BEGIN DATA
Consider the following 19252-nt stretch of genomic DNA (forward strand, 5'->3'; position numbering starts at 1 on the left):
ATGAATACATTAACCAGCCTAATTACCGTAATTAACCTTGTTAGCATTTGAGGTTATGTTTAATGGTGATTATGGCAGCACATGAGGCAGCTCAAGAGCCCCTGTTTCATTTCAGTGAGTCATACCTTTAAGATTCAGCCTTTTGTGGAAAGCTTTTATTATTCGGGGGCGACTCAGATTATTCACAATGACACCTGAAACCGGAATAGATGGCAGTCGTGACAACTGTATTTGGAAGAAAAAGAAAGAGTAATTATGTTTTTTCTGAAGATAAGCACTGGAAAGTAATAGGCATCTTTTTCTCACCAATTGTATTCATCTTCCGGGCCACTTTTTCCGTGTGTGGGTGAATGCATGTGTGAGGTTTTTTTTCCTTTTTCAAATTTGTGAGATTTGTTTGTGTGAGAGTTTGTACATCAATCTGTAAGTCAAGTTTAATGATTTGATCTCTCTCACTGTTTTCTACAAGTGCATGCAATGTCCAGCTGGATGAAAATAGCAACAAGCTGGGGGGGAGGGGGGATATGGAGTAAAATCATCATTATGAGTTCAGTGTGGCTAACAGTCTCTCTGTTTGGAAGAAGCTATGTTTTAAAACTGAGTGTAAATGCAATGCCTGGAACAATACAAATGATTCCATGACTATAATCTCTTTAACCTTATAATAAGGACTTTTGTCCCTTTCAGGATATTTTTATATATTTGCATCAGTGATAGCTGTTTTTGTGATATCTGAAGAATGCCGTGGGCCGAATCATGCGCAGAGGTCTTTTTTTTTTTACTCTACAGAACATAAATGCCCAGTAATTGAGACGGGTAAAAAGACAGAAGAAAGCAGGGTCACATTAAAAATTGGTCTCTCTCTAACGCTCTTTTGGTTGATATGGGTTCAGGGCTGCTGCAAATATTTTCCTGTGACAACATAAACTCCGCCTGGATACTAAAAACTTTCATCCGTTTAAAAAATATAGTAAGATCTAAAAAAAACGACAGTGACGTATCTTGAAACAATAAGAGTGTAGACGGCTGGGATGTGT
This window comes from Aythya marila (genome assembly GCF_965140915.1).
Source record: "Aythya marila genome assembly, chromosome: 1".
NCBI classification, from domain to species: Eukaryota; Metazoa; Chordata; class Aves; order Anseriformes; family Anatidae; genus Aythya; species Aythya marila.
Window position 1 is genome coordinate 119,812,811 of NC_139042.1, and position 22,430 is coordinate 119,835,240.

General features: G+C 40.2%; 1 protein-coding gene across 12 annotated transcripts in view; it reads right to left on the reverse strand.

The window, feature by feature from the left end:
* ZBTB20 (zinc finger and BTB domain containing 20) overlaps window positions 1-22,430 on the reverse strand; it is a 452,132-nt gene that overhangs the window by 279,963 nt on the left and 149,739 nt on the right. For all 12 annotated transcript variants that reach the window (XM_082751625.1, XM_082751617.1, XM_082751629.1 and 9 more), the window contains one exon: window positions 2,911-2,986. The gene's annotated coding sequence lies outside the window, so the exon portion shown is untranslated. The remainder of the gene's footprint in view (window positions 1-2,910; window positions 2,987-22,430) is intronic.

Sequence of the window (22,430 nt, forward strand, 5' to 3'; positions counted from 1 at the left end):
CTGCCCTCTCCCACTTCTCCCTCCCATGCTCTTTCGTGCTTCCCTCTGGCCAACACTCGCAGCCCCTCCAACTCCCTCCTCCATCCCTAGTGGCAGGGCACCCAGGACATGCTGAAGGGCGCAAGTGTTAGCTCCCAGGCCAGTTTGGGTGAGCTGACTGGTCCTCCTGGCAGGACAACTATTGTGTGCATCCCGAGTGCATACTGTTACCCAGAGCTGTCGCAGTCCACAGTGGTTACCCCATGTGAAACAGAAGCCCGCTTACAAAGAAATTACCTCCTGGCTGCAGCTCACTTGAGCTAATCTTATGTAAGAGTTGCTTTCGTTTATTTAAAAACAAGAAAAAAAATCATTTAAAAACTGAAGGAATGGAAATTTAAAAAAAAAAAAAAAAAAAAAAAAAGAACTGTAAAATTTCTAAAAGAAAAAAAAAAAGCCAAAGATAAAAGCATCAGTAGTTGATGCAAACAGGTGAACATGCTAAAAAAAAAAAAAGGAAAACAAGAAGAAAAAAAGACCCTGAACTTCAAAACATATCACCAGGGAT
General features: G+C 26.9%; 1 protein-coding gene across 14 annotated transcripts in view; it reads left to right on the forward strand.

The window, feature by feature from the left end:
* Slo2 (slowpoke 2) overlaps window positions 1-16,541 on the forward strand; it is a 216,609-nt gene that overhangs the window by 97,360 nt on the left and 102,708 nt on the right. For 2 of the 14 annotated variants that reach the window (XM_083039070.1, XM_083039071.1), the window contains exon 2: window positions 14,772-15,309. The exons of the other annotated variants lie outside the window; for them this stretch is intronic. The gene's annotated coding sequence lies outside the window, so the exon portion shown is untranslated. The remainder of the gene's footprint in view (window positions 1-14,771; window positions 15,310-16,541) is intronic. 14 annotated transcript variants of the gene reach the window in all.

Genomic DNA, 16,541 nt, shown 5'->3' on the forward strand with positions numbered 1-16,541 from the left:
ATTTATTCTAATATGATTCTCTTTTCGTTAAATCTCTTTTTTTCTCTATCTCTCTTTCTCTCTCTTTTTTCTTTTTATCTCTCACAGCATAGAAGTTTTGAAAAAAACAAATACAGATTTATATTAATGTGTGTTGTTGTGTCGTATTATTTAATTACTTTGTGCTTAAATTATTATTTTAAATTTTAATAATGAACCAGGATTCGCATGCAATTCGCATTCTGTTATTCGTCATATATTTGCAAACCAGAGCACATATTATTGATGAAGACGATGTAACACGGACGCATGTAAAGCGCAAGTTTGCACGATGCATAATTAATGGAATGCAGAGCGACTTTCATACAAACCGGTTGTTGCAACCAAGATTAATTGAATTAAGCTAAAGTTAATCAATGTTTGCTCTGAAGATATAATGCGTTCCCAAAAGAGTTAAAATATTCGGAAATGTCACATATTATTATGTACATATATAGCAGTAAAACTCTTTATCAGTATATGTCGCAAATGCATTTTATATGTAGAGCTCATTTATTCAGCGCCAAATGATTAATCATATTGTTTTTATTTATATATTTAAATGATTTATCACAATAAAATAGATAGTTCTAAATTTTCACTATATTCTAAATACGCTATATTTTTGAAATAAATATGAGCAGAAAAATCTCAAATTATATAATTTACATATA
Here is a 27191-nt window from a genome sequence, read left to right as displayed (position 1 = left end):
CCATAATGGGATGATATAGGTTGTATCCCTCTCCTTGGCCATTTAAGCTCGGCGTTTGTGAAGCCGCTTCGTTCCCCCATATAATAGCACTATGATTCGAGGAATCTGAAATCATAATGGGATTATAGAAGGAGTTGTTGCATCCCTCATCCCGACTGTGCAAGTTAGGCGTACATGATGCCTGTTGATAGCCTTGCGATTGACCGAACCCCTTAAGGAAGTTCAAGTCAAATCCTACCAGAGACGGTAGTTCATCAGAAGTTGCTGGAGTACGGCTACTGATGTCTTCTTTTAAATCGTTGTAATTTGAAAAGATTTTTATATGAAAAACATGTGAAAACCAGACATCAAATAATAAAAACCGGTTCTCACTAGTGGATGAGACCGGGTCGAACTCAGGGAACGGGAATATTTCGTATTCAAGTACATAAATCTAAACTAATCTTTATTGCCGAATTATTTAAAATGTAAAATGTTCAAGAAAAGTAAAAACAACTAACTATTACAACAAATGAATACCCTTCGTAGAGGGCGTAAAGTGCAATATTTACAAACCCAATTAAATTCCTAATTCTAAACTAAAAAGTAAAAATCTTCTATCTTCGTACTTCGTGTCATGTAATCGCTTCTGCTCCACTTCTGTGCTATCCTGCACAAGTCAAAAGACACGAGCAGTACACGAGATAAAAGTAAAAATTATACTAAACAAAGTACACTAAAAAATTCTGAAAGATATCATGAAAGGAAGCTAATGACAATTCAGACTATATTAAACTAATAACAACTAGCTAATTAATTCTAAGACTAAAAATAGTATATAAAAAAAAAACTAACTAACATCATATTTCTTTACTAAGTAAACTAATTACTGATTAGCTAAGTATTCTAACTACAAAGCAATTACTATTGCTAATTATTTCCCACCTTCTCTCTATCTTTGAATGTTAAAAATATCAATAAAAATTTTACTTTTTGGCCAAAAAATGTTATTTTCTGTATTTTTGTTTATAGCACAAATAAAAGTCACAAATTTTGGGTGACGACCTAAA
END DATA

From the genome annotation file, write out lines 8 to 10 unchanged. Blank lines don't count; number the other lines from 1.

The window, feature by feature from the left end:
* ZBTB20 (zinc finger and BTB domain containing 20) overlaps window positions 1-22,430 on the reverse strand; it is a 452,132-nt gene that overhangs the window by 279,963 nt on the left and 149,739 nt on the right. For all 12 annotated transcript variants that reach the window (XM_082751625.1, XM_082751617.1, XM_082751629.1 and 9 more), the window contains one exon: window positions 2,911-2,986. The gene's annotated coding sequence lies outside the window, so the exon portion shown is untranslated. The remainder of the gene's footprint in view (window positions 1-2,910; window positions 2,987-22,430) is intronic.

Sequence of the window (22,430 nt, forward strand, 5' to 3'; positions counted from 1 at the left end):